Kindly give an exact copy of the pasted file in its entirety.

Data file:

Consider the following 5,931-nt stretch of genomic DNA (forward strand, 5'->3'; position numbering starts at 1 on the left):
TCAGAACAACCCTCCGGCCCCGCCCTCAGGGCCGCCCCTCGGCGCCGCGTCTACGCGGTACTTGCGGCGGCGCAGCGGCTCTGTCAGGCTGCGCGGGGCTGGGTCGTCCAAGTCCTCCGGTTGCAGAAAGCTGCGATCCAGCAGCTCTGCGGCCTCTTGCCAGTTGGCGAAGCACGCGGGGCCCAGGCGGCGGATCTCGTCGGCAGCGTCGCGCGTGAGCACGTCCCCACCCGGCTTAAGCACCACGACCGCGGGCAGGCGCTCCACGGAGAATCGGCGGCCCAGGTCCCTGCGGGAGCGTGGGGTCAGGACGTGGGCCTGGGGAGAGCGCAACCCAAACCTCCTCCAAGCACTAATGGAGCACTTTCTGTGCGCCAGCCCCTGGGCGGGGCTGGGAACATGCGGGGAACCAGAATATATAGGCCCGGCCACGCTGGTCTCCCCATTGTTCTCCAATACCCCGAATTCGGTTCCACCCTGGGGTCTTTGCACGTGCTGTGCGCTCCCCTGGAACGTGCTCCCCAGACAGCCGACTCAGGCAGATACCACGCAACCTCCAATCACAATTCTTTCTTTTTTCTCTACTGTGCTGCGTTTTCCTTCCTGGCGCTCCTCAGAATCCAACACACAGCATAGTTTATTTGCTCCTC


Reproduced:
Consider the following 5,931-nt stretch of genomic DNA (forward strand, 5'->3'; position numbering starts at 1 on the left):
TCAGAACAACCCTCCGGCCCCGCCCTCAGGGCCGCCCCTCGGCGCCGCGTCTACGCGGTACTTGCGGCGGCGCAGCGGCTCTGTCAGGCTGCGCGGGGCTGGGTCGTCCAAGTCCTCCGGTTGCAGAAAGCTGCGATCCAGCAGCTCTGCGGCCTCTTGCCAGTTGGCGAAGCACGCGGGGCCCAGGCGGCGGATCTCGTCGGCAGCGTCGCGCGTGAGCACGTCCCCACCCGGCTTAAGCACCACGACCGCGGGCAGGCGCTCCACGGAGAATCGGCGGCCCAGGTCCCTGCGGGAGCGTGGGGTCAGGACGTGGGCCTGGGGAGAGCGCAACCCAAACCTCCTCCAAGCACTAATGGAGCACTTTCTGTGCGCCAGCCCCTGGGCGGGGCTGGGAACATGCGGGGAACCAGAATATATAGGCCCGGCCACGCTGGTCTCCCCATTGTTCTCCAATACCCCGAATTCGGTTCCACCCTGGGGTCTTTGCACGTGCTGTGCGCTCCCCTGGAACGTGCTCCCCAGACAGCCGACTCAGGCAGATACCACGCAACCTCCAATCACAATTCTTTCTTTTTTCTCTACTGTGCTGCGTTTTCCTTCCTGGCGCTCCTCAGAATCCAACACACAGCATAGTTTATTTGCTCCTC